Health & Wellness - Self-Care Tips for the Winter Blues or SAD. Could you benefit from an elimination diet?

Courtney Rupertus

You’ve likely heard about elimination diets already, and unlike most other diets or cleanses, there is a very specific purpose to doing an elimination diet. For a set period of time, one eliminates common allergens like dairy or gluten and then slowly re-introduces them into their diet one at a time, taking note of any uncomfortable reactions.

This is one of the best ways to identify unknown, existing food allergies that could be silently wreaking havoc on your body’s systems.

We typically only take note of the most obvious symptoms of food allergies, such as rashes, hives, swelling, difficulty, breathing, itchiness, or the most serious, anaphylaxis.

However, if we happen to be sensitive to a certain food or group of foods, sometimes we don’t notice the more subtle signs like inflammation, acne flare-ups, eczema, or even migraines.

An elimination diet can help you identify any food-related triggers that could be causing the following:

  • Acne, eczema, or other skin inflammation
  • Unexplained weight gain
  • Depression or anxiety
  • Migraines
  • Arthritis
  • Asthma
  • Chronic fatigue
  • Leaky gut or IBS (Irritable Bowel Syndrome)
  • Irritability 
  • Chronic fatigue
  • Insomnia 

Many of the uncomfortable symptoms we come across in our daily lives, ranging from barely noticeable to sort of bearable to outright miserable, can be solved by changing our diets in some way.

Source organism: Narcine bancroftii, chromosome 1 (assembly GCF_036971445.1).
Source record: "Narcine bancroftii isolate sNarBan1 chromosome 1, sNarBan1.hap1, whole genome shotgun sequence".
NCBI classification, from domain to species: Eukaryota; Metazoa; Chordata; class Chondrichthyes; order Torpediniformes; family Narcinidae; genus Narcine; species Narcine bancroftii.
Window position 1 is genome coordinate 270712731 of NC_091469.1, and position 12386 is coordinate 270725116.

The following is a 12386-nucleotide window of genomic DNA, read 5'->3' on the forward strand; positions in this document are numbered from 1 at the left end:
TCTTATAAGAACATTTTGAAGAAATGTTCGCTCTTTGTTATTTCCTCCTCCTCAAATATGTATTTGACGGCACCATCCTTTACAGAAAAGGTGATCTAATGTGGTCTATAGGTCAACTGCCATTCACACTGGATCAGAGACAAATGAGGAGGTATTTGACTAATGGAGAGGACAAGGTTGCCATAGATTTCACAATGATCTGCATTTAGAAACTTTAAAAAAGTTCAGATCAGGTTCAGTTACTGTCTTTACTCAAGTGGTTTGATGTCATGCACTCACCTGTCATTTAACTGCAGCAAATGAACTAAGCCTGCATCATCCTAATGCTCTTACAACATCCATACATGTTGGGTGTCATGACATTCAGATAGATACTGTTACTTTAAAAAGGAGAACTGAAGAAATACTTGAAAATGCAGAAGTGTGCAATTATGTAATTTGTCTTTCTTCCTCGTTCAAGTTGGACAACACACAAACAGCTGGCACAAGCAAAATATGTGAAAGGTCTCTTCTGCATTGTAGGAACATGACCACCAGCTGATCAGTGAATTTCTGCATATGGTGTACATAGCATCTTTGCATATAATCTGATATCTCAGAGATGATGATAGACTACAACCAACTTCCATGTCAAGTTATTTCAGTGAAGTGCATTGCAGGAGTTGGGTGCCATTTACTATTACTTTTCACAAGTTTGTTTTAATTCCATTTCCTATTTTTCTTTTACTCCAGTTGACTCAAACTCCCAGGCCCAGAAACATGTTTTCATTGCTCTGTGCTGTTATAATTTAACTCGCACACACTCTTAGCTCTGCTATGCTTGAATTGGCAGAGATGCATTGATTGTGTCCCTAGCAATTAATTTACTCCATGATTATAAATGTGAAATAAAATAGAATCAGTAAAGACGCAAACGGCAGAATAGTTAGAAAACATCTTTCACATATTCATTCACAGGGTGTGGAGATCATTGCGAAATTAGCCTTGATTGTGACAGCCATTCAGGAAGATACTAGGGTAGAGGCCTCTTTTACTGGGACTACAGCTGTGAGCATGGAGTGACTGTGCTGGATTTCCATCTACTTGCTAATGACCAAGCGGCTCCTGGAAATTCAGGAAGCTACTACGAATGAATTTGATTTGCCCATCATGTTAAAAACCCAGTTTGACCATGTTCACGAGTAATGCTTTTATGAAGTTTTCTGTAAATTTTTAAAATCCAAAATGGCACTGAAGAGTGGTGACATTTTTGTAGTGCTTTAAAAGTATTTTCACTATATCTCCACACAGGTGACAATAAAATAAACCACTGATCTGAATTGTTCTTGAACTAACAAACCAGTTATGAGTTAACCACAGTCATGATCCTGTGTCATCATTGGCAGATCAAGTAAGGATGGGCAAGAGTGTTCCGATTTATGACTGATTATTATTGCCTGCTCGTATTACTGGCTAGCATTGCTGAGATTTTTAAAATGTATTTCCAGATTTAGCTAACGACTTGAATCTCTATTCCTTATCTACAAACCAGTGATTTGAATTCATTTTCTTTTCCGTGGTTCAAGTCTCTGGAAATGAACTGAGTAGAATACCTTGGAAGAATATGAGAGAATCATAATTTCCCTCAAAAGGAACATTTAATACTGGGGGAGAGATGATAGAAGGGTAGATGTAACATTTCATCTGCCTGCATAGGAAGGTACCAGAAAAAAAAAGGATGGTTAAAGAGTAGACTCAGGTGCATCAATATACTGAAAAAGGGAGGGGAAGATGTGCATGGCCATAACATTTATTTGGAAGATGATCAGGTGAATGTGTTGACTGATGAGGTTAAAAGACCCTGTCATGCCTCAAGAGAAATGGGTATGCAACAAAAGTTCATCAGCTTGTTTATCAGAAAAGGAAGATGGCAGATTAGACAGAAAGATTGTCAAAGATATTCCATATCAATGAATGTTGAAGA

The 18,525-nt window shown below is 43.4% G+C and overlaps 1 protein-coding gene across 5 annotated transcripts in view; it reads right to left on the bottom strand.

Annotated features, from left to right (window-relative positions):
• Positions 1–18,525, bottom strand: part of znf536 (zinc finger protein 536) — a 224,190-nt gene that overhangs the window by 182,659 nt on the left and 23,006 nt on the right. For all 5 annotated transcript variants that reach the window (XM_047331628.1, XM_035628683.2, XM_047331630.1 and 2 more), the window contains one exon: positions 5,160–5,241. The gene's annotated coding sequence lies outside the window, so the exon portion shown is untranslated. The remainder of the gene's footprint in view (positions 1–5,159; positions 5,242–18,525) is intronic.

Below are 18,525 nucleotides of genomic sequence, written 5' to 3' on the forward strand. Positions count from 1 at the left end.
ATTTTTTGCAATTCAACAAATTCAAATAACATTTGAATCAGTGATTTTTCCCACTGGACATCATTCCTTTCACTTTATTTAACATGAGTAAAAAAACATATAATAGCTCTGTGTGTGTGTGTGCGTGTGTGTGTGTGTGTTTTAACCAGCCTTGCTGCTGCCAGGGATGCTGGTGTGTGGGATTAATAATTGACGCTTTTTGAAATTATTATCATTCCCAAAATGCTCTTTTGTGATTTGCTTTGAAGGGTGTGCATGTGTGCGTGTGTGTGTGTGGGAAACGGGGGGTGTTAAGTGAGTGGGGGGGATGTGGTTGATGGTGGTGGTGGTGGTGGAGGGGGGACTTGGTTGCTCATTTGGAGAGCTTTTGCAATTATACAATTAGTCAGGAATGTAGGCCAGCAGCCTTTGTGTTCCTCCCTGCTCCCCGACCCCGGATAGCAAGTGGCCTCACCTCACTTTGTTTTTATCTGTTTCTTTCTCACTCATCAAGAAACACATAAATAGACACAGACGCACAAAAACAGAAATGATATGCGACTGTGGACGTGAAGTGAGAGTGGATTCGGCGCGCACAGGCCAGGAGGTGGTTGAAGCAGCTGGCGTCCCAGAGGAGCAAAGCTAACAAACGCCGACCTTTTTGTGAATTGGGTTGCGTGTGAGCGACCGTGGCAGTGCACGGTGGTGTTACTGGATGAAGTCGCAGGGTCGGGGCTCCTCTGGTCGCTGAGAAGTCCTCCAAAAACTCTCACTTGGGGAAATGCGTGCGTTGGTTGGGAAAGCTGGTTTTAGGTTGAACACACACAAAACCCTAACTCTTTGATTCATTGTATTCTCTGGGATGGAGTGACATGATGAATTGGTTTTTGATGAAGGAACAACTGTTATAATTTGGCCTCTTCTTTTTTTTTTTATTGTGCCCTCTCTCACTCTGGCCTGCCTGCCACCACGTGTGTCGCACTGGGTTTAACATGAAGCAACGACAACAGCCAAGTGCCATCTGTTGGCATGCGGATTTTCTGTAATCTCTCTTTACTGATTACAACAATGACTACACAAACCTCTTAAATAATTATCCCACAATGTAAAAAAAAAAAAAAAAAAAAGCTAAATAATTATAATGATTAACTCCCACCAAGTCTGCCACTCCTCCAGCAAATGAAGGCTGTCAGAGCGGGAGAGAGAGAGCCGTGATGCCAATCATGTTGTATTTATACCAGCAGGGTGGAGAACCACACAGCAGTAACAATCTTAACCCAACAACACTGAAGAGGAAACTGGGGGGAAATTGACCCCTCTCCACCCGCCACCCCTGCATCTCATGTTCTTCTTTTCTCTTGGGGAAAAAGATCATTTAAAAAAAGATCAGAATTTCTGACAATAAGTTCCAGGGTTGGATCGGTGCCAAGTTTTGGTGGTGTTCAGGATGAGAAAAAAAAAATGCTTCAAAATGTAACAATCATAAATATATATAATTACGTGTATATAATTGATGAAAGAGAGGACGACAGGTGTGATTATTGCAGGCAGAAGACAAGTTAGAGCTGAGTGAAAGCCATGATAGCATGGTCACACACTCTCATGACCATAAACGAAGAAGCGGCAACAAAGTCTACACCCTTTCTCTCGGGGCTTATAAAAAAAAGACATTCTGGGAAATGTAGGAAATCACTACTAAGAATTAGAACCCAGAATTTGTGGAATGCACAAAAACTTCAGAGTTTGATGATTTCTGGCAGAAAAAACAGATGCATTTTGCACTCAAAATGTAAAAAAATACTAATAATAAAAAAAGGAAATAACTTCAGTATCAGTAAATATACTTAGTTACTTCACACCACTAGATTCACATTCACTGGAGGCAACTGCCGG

Before you start an elimination diet, it is usually best to discuss any health issues ahead of time with your doctor, naturopath, or nutritionist. They can help you refine your diet in a way that is best suited to your needs and monitor your nutrient intake during the elimination period.

Those with significant health issues already such as diabetes, children, or seniors should probably avoid doing an elimination diet, unless under direct supervision from a medical professional. Eliminating too many foods groups can cause a nutritional deficiency if not monitored.

An elimination diet typically lasts three weeks or a minimum of 23 days, as that’s about how long it takes for the antibodies in your system (the ones that react to the food you eat) to reset and for your body to heal itself. You should notice your symptoms dissipate or completely disappear around this mark.

Foods that are most often eliminated during this time are:

  • Caffeine
  • Alcohol
  • Refined sugar
  • Gluten
  • Dairy
  • Corn
  • Soy
  • Eggs 
  • Processed, packaged, or fast foods (particularly hydrogenated oils)

Foods that you focus in preparing and eating from home during this time are:

  • Bone broth 
  • High quality proteins
  • Dark, leafy greens
  • Cruciferous vegetables 
  • Fresh fruits
  • Healthy fats 
  • Probiotic-rich/fermented foods

 Once you’ve successfully eliminated the most common irritants from your diet for at least 23 days, you can slowly, one at a time, add a food back into your diet. When you do this, you’ll only add one thing at a time, say gluten, and wait for 48 hours before trying something else. You’ll be on the look out for any red flags from your body like cramping, bloating, fatigue, etc.

It can be extremely beneficial to keep a food journal during this time to track any symptoms you might easily forget about.

If you do not experience any negative symptoms from that food, continue to re-introduce others back in. If you experience discomfort after eating a certain food, say dairy, it is a pretty clear indication that your body may have trouble processing that food group and you may benefit from completely eliminating it from your diet.